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be problematic in that it does not distinguish which among many fungal infections a patient may have. Most reports on its use are regarding diagnosis of invasive aspergillosis and candidiasis, but the antigen is present at high levels in the cell walls of most fungi. There are also multiple causes of false positives, including receipt of some antibiotics (notably some cephalosporins), bacteremia (particularly with Alcaligenes faecalis and Pseudomonas aeruginosa), receipt of some blood products, and use of hemodialysis [44–47].

Treatment The drug of choice for treatment of PJP is trimethoprim– sulfamethoxazole (TMP–SMX) [48, 49]. Multiple trials found equivalent efficacy for TMP–SMX and pentamidine (both IV) [50, 51]. One smaller non-crossover study obtained better efficacy for TMP–SMX than pentamidine IV [52]. Consistent with current recommendations, a cohort study investigating outcomes for HIV-infected patients on different treatment regimens for PJP found that most patients received TMP– SMX [53]. Patients treated with intravenous pentamidine were found to have higher three-month mortality than those on other treatments, with a hazard ratio of 2 (95 % confidence interval 1.2–3.4). Of note, prior prophylaxis with TMP–SMX does not seem to be associated with clinical failure when this agent is used to treat disease. Studies have revealed mutations in the dihydropteroate-synthase gene of infecting P. jirovecii in those who have been on TMP–SMX prophylaxis, but these patients do not seem to have a clear increase in mortality even if TMP–SMX is used as treatment [54, 55]. Meta-analyses of second-line therapy have favored clindamycin plus primaquine over pentamidine [56, 57]. In one study, patients receiving second-line therapy with pentamidine for treatment failure with their first-line agent had higher mortality than those on second-line therapy with TMP– SMX or clindamycin plus primaquine [53]. In patients who were started on TMP–SMX first line but changed because of toxicity, those changed to clindamycin and primaquine had a lower mortality than those changed to pentamidine. For patients with mild disease, atovaquone is a treatment option that seems as effective as pentamidine, but less effective than TMP–SMX, although it is better tolerated [58, 59]. Treatment and prophylaxis options are summarized in Table 1.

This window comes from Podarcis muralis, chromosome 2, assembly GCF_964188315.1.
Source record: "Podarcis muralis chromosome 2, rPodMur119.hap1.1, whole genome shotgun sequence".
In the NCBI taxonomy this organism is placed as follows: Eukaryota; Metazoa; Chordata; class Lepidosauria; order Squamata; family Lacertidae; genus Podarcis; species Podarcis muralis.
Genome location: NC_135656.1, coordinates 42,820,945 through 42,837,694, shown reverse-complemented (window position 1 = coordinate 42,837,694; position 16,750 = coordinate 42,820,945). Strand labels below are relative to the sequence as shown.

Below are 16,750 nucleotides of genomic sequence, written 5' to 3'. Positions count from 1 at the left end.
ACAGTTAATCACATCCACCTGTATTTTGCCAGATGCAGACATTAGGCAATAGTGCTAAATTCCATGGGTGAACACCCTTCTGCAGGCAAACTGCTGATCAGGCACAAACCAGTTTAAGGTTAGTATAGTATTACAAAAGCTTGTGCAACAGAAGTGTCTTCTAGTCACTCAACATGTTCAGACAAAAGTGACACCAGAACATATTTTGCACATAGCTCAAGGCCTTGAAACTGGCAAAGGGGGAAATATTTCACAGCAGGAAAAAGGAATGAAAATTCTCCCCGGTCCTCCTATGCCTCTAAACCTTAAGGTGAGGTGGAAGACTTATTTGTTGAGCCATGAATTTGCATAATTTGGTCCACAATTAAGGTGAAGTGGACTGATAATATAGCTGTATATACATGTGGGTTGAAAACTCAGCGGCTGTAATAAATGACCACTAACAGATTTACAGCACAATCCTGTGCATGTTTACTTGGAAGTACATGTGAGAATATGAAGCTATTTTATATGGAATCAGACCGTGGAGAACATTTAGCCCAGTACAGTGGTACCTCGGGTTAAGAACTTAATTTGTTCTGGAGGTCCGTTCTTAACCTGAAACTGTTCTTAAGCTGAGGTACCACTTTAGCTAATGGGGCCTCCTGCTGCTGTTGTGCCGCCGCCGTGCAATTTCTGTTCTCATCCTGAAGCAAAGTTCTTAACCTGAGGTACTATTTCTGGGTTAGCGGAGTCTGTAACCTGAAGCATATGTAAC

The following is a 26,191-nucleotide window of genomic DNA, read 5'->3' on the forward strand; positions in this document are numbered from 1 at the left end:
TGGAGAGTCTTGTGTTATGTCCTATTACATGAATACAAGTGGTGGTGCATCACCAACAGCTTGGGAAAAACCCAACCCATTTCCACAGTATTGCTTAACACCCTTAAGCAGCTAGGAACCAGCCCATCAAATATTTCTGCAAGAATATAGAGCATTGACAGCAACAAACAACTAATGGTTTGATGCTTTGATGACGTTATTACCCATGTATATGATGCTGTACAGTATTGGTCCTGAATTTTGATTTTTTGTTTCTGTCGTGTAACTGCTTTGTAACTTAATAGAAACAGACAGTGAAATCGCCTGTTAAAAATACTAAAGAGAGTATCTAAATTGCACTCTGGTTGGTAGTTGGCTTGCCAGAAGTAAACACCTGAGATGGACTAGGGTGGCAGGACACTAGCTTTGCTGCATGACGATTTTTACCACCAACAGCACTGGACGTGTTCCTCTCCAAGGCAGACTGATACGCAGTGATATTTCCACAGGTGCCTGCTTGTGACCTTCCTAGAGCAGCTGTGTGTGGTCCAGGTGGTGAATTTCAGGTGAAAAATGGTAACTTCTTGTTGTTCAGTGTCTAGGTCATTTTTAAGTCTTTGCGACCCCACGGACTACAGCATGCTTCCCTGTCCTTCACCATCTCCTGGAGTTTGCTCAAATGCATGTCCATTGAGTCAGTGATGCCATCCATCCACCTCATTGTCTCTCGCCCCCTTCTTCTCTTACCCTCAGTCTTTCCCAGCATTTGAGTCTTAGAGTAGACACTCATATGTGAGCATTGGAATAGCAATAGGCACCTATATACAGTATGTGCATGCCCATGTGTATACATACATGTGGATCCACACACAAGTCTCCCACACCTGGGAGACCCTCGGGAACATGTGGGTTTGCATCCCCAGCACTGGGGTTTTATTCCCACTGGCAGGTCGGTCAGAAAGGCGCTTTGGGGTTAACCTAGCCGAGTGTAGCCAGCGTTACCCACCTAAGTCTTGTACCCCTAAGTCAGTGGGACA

Prophylaxis Early in the HIV epidemic, prophylaxis for PJP was found to reduce the incidence of this important AIDS-defining illness [60]. A meta-analysis comparing different agents for chemoprophylaxis in the HIV-infected population found that TMP– SMX was more efficacious in preventing PJP in patients with

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CD4 counts

Pneumocystis jirovecii pneumonia in patients receiving tumor-necrosis-factor-inhibitor therapy: implications for chemoprophylaxis.

Pneumocystis jirovecii pneumonia (PJP) is an important opportunistic infection that has been increasingly reported in patients with rheumatic disease...